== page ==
Gong D, Gu H, Zhang Y, Gong J, Nie Y, Wang J, Zhang H, Liu R, Hu S, & Zhang H (2012). Methylenetetrahydrofolate reductase C677T and reduced folate carrier 80 GA polymorphisms are associated with an increased risk of conotruncal heart defects. Clinical chemistry and laboratory medicine : CCLM / FESCC, 50 (8), 1455-61 PMID: 22868813

Khandanpour N, Willis G, Meyer FJ, Armon MP, Loke YK, Wright AJ, Finglas PM, & Jennings BA (2009). Peripheral arterial disease and methylenetetrahydrofolate reductase (MTHFR) C677T mutations: A case-control study and meta-analysis. Journal of vascular surgery, 49 (3), 711-8 PMID: 19157768

CrossFit Nutrition: Should men increase selenium intake to increase testosterone?

What is Selenium and Will Increasing Selenium intake increase Testosterone?

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What is selenium?  Selenium is an essential nutrient that is needed create essential enzymes.  That includes enzymes needed for testosterone and thyroid hormone.  It is also plays an important role an anti-oxidant production.  There seems to be a lot out in the popular press or online material that increasing selenium will increase a healthy man’s testosterone.  However, there is little, if anything, in the scientific literature to support the idea.

There has also been recent emphasis on consumption of Brazil nuts as a natural source of selenium that will boost testosterone and increase virility. You may have heard advocates of the paleo diet talking about this. (if you want to know more about the paleo diet here is a link.  It tells you what is the paleo diet and includes criticisms and controversies rather than telling you the paleo diet is the answer to all life’s problems).

Increasing selenium to increase testosterone is also promoted for athletes hoping to improve CrossFit training.  Or sports performance in general.  So far there is no evidence that increasing selenium will increase testosterone levels in healthy men.

Are there any problems with taking selenium to increase testosterone?

Yes.  There are a lot of good things about selenium, but as with a lot of other things, you can damage yourself by overdoing it.  Selenium is protective against prostate cancer, and some other cancers and is important for testicular development (during the fetal period) and possibly protective against other oxidative-stress-induced ailments, testicular or not. On the other hand, selenium, at high concentrations can cause DNA damage, and thus increase risk of cancer. The problem with supplementing, either through tablets, or through consumption of a natural product high in selenium, is that we do not know where the lines of good and evil cross. No one knows yet how much is ideal or at what point intake becomes more of a liability than a help.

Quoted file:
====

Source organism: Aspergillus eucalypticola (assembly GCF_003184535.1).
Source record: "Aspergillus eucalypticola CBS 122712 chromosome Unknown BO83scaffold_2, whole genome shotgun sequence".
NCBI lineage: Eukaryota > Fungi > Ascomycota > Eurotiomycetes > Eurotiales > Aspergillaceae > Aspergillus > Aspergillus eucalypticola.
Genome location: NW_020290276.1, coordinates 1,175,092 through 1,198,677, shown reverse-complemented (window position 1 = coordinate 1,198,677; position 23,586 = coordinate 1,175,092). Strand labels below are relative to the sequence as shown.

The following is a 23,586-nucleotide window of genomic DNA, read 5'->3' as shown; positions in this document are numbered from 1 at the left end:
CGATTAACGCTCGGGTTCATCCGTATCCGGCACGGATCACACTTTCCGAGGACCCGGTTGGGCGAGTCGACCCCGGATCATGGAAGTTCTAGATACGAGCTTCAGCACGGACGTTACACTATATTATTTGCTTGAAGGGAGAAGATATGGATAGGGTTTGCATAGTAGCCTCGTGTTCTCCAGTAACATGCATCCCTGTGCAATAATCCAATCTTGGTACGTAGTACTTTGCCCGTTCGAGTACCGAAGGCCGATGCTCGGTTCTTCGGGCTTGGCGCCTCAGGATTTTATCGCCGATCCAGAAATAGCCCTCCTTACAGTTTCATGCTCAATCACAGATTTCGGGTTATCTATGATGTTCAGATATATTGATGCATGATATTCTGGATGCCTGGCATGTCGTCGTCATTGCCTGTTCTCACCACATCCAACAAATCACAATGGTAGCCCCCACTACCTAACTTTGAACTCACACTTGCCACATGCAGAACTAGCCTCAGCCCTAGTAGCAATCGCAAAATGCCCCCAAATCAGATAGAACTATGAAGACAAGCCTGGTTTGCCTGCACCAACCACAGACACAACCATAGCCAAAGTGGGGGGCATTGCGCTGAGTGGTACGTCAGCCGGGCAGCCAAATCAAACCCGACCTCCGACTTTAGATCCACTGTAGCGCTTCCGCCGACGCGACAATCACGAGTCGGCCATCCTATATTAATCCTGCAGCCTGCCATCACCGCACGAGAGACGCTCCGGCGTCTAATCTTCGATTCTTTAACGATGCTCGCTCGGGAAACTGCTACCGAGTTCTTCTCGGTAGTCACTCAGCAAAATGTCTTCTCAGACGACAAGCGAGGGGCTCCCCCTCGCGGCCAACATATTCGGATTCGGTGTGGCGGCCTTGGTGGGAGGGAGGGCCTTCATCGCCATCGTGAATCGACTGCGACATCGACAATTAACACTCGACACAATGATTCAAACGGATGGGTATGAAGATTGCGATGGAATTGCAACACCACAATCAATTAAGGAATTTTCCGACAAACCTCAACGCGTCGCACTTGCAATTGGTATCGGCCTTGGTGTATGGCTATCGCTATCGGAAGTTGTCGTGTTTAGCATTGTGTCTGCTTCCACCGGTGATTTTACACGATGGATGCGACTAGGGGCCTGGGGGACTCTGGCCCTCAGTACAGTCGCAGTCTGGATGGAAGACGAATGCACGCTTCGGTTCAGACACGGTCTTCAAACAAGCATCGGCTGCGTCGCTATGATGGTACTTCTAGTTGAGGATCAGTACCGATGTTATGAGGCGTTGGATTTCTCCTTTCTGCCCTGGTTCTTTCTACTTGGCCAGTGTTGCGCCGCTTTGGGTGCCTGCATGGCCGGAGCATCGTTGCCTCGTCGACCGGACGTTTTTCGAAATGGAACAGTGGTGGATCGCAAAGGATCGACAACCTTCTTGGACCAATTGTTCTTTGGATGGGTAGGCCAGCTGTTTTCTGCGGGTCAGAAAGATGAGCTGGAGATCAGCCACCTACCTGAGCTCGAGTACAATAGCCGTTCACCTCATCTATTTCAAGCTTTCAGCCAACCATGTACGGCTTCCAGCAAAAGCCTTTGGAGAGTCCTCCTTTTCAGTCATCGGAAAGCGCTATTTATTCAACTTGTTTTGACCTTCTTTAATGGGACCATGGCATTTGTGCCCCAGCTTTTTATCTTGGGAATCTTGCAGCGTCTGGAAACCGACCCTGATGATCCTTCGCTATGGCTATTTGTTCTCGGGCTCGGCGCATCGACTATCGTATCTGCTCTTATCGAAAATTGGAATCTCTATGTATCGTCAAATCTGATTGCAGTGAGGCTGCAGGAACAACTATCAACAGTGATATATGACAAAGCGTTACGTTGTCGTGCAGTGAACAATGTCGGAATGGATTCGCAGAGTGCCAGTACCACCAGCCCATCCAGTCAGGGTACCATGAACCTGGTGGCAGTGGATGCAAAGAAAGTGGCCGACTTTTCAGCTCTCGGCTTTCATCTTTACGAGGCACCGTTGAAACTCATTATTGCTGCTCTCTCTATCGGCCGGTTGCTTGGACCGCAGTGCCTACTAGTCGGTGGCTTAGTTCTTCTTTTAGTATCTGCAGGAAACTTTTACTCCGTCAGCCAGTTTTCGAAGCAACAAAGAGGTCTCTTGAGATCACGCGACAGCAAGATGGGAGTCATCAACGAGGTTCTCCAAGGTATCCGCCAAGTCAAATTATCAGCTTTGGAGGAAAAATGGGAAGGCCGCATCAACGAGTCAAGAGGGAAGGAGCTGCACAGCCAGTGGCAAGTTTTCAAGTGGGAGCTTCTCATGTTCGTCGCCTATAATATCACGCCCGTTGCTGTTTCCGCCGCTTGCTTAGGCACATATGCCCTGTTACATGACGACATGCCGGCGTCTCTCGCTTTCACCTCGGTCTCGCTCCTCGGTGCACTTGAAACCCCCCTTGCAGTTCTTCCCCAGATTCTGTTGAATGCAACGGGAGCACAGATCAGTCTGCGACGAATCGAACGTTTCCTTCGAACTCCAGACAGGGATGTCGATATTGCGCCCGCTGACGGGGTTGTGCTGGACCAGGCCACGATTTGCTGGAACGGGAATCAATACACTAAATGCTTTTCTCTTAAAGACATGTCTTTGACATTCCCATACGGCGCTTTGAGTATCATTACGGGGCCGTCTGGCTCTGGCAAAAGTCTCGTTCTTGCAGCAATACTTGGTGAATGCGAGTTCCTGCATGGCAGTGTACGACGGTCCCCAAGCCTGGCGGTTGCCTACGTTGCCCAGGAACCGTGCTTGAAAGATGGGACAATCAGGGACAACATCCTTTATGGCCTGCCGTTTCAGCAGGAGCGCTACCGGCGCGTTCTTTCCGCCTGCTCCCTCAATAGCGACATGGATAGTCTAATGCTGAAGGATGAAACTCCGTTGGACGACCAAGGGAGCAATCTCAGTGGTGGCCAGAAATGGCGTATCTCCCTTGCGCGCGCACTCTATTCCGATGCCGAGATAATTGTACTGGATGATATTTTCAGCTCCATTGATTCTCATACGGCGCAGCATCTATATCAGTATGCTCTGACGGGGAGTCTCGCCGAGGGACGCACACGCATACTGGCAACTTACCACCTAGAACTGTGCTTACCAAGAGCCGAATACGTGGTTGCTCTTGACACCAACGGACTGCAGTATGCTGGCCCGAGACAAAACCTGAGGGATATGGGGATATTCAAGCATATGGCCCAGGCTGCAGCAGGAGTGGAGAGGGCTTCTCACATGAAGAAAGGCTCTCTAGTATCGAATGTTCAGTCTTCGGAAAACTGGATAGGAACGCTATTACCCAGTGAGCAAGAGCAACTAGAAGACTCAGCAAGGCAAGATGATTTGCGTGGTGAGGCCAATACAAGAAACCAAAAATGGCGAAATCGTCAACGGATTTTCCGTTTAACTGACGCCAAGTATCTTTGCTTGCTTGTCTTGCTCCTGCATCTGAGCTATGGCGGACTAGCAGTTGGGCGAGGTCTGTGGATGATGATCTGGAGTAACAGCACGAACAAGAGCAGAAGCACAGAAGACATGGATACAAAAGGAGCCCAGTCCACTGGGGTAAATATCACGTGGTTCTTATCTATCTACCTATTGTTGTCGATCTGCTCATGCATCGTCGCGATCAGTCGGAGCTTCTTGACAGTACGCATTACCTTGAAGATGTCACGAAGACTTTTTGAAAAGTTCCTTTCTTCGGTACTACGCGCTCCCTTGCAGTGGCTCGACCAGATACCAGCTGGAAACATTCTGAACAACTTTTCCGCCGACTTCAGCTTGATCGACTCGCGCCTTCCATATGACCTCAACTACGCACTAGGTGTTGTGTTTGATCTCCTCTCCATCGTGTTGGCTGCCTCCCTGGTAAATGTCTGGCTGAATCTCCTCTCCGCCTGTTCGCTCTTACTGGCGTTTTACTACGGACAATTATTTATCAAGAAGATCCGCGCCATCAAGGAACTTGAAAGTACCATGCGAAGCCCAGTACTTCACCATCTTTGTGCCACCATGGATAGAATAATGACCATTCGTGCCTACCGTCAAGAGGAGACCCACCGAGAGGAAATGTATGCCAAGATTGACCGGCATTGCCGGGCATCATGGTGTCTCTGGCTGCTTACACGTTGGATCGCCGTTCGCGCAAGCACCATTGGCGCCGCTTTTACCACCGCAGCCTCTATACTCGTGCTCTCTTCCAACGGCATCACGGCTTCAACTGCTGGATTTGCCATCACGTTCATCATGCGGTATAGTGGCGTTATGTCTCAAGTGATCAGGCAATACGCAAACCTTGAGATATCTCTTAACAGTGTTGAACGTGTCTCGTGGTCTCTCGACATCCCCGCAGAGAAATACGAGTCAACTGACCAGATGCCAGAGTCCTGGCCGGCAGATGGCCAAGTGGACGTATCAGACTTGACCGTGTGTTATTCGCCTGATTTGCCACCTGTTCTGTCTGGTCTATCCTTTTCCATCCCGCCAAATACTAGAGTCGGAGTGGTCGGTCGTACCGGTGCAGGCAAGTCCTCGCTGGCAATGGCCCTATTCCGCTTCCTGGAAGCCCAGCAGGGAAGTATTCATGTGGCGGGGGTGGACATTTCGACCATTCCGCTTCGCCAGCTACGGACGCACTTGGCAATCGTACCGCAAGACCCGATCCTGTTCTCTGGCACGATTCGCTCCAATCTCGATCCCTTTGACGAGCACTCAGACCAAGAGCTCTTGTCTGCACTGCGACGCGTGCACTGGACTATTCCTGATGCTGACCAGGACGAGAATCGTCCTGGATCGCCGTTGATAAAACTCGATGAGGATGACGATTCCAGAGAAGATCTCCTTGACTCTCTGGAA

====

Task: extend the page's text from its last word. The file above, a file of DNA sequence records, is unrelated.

Are Brazil Nuts good for testosterone?

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The upper limit for selenium intake for a healthy adult is 400 mcg. You can easily get twice this much from a handful of Brazil nuts. Selenium concentrations in any plant should be dependent on the concentration of selenium in the soil in which it grows, therefore, the concentration of selenium in Brazil nuts will vary. Nuts grown in Manaus-Belem region of Brazil have more than ten times higher selenium content than those grown in the Acre-Rondia region. I’m guessing packaging doesn’t tell you where the nuts you might buy are grown.

Bottom Line:  If you eat a lot of Brazil nuts and take selenium supplements you might want to lay off or do one or the other. Don’t assume that more is better.  References are listed below.  For a better way to increase testosterone see this earlier post.



Chang, J. (1995). Selenium content of Brazil nuts from two geographic locations in Brazil Chemosphere, 30 (4), 801-802 DOI: 10.1016/0045-6535(94)00409-N

ATIF, F., YOUSUF, S., & AGRAWAL, S. (2008). Restraint stress-induced oxidative damage and its amelioration with selenium. European Journal of Pharmacology, 600 (1-3), 59-63 DOI: 10.1016/j.ejphar.2008.09.029

Brozmanová J, Mániková D, Vlčková V, & Chovanec M (2010). Selenium: a double-edged sword for defense and offence in cancer. Archives of toxicology, 84 (12), 919-38 PMID: 20871980 

Henderson, B. (2000). Hormonal carcinogenesis Carcinogenesis, 21 (3), 427-433 DOI: 10.1093/carcin/21.3.427

Shafiei Neek L, Gaeini AA, & Choobineh S (2011). Effect of zinc and selenium supplementation on serum testosterone and plasma lactate in cyclist after an exhaustive exercise bout. Biological trace element research, 144 (1-3), 454-62 PMID: 21744023